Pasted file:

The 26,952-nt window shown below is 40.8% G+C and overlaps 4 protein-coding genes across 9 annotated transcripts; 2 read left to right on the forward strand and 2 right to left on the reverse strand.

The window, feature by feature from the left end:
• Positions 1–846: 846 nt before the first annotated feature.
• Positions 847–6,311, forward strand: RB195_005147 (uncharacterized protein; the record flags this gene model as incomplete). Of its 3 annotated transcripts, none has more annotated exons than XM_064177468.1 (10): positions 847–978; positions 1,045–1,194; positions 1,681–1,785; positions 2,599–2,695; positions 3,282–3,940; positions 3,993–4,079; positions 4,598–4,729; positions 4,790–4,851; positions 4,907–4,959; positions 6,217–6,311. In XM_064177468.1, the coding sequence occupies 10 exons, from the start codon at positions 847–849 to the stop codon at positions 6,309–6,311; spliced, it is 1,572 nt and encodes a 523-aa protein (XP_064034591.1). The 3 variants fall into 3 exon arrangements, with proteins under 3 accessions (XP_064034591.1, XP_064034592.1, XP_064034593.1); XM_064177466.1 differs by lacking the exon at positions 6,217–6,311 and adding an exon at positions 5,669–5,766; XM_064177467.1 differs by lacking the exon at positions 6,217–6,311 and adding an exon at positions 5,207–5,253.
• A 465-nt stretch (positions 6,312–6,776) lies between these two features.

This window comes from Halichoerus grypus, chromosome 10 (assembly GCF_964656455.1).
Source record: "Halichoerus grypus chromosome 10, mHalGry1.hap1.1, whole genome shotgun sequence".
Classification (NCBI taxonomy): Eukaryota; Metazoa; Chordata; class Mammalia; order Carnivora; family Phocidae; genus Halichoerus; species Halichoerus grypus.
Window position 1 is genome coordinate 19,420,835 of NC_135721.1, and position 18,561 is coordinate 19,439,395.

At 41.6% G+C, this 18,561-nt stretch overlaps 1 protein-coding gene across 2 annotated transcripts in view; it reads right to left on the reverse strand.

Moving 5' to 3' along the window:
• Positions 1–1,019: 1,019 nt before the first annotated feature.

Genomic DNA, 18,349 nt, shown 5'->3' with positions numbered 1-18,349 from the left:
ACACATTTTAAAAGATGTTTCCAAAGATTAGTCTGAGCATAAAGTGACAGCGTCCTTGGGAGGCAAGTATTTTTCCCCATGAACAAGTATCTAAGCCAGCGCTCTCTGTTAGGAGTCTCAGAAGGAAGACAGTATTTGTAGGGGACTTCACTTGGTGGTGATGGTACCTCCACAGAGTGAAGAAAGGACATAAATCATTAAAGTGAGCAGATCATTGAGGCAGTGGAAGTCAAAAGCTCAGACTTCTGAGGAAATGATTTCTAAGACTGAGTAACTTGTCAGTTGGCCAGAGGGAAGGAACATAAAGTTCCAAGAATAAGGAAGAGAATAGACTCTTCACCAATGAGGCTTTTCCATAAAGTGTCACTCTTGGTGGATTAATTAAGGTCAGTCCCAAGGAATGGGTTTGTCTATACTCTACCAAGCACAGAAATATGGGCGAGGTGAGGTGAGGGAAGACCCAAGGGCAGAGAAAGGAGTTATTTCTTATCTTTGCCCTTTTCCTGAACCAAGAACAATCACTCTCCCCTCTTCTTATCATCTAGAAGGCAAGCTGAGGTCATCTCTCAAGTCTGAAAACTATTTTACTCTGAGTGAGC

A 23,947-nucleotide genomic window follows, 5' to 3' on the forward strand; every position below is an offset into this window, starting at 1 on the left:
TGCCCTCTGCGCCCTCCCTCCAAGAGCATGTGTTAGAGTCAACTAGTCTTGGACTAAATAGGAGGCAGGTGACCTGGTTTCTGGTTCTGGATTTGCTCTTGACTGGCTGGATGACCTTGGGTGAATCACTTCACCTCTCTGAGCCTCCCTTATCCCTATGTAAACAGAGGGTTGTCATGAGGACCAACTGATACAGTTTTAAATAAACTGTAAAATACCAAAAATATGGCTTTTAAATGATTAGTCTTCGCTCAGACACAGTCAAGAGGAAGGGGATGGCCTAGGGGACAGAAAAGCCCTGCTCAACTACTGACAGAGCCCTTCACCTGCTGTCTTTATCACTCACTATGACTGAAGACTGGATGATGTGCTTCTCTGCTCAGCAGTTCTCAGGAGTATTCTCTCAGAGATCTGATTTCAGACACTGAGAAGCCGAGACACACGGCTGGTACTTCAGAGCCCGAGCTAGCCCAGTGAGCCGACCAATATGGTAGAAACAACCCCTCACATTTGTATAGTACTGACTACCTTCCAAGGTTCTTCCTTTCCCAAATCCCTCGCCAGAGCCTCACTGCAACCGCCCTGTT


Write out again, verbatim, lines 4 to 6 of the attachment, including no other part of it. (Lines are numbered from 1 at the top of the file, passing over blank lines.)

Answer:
• Positions 847–6,311, forward strand: RB195_005147 (uncharacterized protein; the record flags this gene model as incomplete). Of its 3 annotated transcripts, none has more annotated exons than XM_064177468.1 (10): positions 847–978; positions 1,045–1,194; positions 1,681–1,785; positions 2,599–2,695; positions 3,282–3,940; positions 3,993–4,079; positions 4,598–4,729; positions 4,790–4,851; positions 4,907–4,959; positions 6,217–6,311. In XM_064177468.1, the coding sequence occupies 10 exons, from the start codon at positions 847–849 to the stop codon at positions 6,309–6,311; spliced, it is 1,572 nt and encodes a 523-aa protein (XP_064034591.1). The 3 variants fall into 3 exon arrangements, with proteins under 3 accessions (XP_064034591.1, XP_064034592.1, XP_064034593.1); XM_064177466.1 differs by lacking the exon at positions 6,217–6,311 and adding an exon at positions 5,669–5,766; XM_064177467.1 differs by lacking the exon at positions 6,217–6,311 and adding an exon at positions 5,207–5,253.
• A 465-nt stretch (positions 6,312–6,776) lies between these two features.

This window comes from Halichoerus grypus, chromosome 10 (assembly GCF_964656455.1).